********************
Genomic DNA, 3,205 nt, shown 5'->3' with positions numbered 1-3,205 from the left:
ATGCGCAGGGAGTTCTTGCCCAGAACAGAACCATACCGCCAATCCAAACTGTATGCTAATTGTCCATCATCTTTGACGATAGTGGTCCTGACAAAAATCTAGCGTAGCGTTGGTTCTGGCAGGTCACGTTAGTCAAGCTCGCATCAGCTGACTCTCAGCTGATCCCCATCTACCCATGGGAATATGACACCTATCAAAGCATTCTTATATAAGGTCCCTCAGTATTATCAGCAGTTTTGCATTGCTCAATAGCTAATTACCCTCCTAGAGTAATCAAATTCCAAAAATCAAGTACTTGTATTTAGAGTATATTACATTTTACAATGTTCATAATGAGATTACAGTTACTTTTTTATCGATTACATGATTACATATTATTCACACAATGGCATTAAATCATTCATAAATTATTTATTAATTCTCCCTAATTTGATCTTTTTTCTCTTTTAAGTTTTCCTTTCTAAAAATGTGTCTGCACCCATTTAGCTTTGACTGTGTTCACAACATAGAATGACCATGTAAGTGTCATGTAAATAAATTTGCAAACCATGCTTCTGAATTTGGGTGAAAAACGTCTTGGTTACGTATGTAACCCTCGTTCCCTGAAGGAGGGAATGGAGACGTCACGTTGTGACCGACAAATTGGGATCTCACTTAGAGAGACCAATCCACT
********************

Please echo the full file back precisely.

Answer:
Genomic DNA, 3,205 nt, shown 5'->3' with positions numbered 1-3,205 from the left:
ATGCGCAGGGAGTTCTTGCCCAGAACAGAACCATACCGCCAATCCAAACTGTATGCTAATTGTCCATCATCTTTGACGATAGTGGTCCTGACAAAAATCTAGCGTAGCGTTGGTTCTGGCAGGTCACGTTAGTCAAGCTCGCATCAGCTGACTCTCAGCTGATCCCCATCTACCCATGGGAATATGACACCTATCAAAGCATTCTTATATAAGGTCCCTCAGTATTATCAGCAGTTTTGCATTGCTCAATAGCTAATTACCCTCCTAGAGTAATCAAATTCCAAAAATCAAGTACTTGTATTTAGAGTATATTACATTTTACAATGTTCATAATGAGATTACAGTTACTTTTTTATCGATTACATGATTACATATTATTCACACAATGGCATTAAATCATTCATAAATTATTTATTAATTCTCCCTAATTTGATCTTTTTTCTCTTTTAAGTTTTCCTTTCTAAAAATGTGTCTGCACCCATTTAGCTTTGACTGTGTTCACAACATAGAATGACCATGTAAGTGTCATGTAAATAAATTTGCAAACCATGCTTCTGAATTTGGGTGAAAAACGTCTTGGTTACGTATGTAACCCTCGTTCCCTGAAGGAGGGAATGGAGACGTCACGTTGTGACCGACAAATTGGGATCTCACTTAGAGAGACCAATCCACT